paulj's Profile

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Clearspring Tamari at Ranch 99?

Looks like Clearspring is a small UK distributor of Japanese products. So I'm not surprised that you wouldn't find one of their products at 99.

Fuchsia is British, right? So I can understand why she might recommend at UK distributor, though why a Japanese style soysauce for Chinese cooking?

99's craft products are more likely to come from Taiwan. I have, for example, a black bean soy sauce and a soy sauce paste, from Taiwan via 99.

about 6 hours ago
paulj in General Topics

For whom still does Receipt = Recipe?

Immigration from England to the American colonies dropped off significantly after the Revolution. That's about the time of those early uses of receipt/recipe, and before cookbooks were common.

I've read the Scotch-Irish who settled in Appalachia retain the strongest linguistic and folkloric connections with the British Isles. There was also a pulse of English immigration among the Mormons to settled in Utah.

The American Midwest was settled by Americans who moved east from the eastern states, and then later by new immigrants, many coming from places other than England - Germany, eastern Europe, Scandinavia.

So linguistic developments in England in the 19th c. mainly came to America via books and the educated. Many of the differences in food names and terminology can be traced to German and Dutch immigrants, or to products that developed after independence (e.g. baking powder). A good example is the different meanings of biscuit/cookie/scone.

about 7 hours ago
paulj in Not About Food

Best non stick cookware for crepes or tortilla/ chapati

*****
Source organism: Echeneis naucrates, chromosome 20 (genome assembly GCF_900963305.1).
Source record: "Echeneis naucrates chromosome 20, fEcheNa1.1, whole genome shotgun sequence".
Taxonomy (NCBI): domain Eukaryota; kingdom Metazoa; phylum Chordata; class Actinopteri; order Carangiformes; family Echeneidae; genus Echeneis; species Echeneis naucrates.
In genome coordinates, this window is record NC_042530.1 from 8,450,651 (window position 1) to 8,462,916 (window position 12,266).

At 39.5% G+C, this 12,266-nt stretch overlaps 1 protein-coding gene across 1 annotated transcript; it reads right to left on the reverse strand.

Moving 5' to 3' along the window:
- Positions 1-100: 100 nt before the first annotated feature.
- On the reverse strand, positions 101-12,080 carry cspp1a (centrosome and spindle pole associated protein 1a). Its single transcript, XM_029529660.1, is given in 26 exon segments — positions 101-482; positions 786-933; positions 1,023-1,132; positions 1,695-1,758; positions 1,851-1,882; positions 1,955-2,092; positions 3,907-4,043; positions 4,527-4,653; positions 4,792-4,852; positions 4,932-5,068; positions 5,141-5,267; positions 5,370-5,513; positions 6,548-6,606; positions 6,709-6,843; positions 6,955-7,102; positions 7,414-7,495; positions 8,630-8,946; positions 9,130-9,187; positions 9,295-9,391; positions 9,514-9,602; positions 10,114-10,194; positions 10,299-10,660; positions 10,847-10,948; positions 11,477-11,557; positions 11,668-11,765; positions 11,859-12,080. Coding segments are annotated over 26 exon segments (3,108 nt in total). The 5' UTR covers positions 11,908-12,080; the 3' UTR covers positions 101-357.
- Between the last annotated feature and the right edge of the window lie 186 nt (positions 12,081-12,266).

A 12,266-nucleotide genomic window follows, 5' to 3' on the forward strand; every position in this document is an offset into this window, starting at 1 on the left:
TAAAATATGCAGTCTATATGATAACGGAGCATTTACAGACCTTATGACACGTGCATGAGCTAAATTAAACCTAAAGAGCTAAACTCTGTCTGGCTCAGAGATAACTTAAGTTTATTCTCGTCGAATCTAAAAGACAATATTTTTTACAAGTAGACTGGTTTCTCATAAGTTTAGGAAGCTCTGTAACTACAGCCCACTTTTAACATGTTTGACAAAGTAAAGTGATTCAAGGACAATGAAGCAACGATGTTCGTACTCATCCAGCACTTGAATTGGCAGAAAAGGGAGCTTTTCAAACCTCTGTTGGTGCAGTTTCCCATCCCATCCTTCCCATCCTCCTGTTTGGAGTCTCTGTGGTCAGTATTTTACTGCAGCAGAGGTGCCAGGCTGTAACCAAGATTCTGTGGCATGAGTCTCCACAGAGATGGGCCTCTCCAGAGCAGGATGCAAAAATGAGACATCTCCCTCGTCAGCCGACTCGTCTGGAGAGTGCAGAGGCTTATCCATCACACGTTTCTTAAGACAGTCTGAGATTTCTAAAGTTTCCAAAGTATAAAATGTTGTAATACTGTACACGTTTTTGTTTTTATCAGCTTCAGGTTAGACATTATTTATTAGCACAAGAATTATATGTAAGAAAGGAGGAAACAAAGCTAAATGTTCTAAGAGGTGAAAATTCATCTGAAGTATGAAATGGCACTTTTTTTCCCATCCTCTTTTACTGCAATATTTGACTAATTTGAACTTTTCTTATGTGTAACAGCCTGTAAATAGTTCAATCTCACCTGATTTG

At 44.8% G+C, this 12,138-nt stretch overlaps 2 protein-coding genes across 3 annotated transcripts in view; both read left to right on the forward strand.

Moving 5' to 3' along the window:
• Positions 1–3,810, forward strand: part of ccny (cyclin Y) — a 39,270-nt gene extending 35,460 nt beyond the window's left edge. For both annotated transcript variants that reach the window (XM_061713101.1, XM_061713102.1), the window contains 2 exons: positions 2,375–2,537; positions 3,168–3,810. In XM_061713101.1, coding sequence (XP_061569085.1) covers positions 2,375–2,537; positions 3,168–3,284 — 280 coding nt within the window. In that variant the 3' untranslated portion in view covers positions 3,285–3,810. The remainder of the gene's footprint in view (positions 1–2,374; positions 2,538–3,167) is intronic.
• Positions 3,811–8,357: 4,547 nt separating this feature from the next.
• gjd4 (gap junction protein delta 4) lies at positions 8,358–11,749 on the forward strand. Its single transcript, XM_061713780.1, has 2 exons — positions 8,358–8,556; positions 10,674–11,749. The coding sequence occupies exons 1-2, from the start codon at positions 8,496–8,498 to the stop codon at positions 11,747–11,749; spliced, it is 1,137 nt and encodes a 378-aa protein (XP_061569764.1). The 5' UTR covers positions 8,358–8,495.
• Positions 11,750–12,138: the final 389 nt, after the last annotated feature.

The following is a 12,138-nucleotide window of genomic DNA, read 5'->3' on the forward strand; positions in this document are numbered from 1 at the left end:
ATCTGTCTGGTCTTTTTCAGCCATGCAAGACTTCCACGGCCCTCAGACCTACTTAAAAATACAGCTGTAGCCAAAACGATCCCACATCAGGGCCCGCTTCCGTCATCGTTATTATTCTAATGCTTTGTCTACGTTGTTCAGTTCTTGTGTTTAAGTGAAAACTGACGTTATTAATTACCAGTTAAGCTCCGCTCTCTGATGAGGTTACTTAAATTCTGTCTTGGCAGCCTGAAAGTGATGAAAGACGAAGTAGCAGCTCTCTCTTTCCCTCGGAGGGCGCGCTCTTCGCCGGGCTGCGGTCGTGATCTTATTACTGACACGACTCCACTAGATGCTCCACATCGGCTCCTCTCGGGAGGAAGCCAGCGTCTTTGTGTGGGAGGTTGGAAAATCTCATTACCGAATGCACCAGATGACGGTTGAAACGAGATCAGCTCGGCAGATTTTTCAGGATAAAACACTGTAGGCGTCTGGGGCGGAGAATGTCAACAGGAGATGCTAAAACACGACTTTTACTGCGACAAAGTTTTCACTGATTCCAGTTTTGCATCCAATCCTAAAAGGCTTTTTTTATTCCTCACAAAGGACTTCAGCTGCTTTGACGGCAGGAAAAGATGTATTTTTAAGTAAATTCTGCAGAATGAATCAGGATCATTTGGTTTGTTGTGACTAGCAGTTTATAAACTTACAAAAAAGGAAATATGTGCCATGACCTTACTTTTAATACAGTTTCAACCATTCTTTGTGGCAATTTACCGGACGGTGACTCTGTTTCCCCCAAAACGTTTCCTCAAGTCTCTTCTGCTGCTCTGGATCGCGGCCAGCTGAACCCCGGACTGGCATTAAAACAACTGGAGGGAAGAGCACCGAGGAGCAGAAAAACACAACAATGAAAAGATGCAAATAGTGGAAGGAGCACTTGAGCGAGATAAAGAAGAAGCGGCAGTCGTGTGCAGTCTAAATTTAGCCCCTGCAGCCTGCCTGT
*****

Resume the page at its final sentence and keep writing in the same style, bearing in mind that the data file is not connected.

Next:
For crepes and other pancakes I use a French crepe pan, which is carbon steel. Because I only use it for that, it is well seasoned. Though I had a bit of sticking with thin cornmeal pancakes today. I pour some oil on it, and then rub off most with a paper towel. Then I recoat the pan with a wipe of the towel.

For flour tortillas I use a Mexican comal - an inexpensive carbon steel disk with a minimal handle. Those are cooked dry, and at a higher heat than crepes. So that pan isn't as well seasoned (seasoning can burn off), but it doesn't need to be. It works fine for chapati (whole wheat tortillas), and other flat bread that is rolled out.

Buckwheat and chickpea crepes are more fragile. I've managed with the crepe pan, but I can imagine using a nonstick griddle for those. As long as the batter covers most of the pan surface I would worry about it overheating.

I have another, smaller, comal that is used mostly for baking biscuits. It has developed a seasoning just through use. It doesn't get as hot as the tortilla comal.

about 7 hours ago
paulj in Cookware

How to avoid mold on bread?

How about cheeses that naturally contain those mold inhibitors?

Do those mold inhibitors affect staling, or is there something else? Such a certain sweeteners, including honey? "One important mechanism is the migration of moisture from the starch granules into the interstitial spaces, degelatinizing the starch. The starch amylose and amylopectin molecules realign themselves causing recrystalisation."

about 9 hours ago
paulj in General Topics

How to avoid mold on bread?

Buy bread with calcium propionate

http://nutrition.about.com/od/changey...

about 10 hours ago
paulj in General Topics

How to avoid mold on bread?

What exactly is a 'preservative'? Something that prevents the growth of mold?

about 11 hours ago
paulj in General Topics

How to avoid mold on bread?

Though much of that staling is reversed when rewarmed, especially toasted. It may not be perfect, but often the trade off is worth it.

about 11 hours ago
paulj in General Topics

Gaujillo (New Mex) Chili powder problem

First, is this 'chili powder' - as in a mix with cumin, etc, or ground chile? I have bought celo packages of 'Mexican' spices, some market 'New Mexico', some 'Guajillo' (others Ancho/passilla). Guajillo isn't the same as New Mexico, but though similar (tough smooth skin when dry).

Of the large, milder chiles, Guajillo is one of the hottest. A hot New Mexico is probably similar, though I haven't tried those.

My guess is that 6 whole dried NM chiles will give about a 1/2c of paste. But the quantity of paste isn't important. Compared to other ingredients it isn't contributing much volume or thickening. Rather I'd focus on taste and heat. No point in using 1/2 c of powder and finding the the stew is too hot to eat.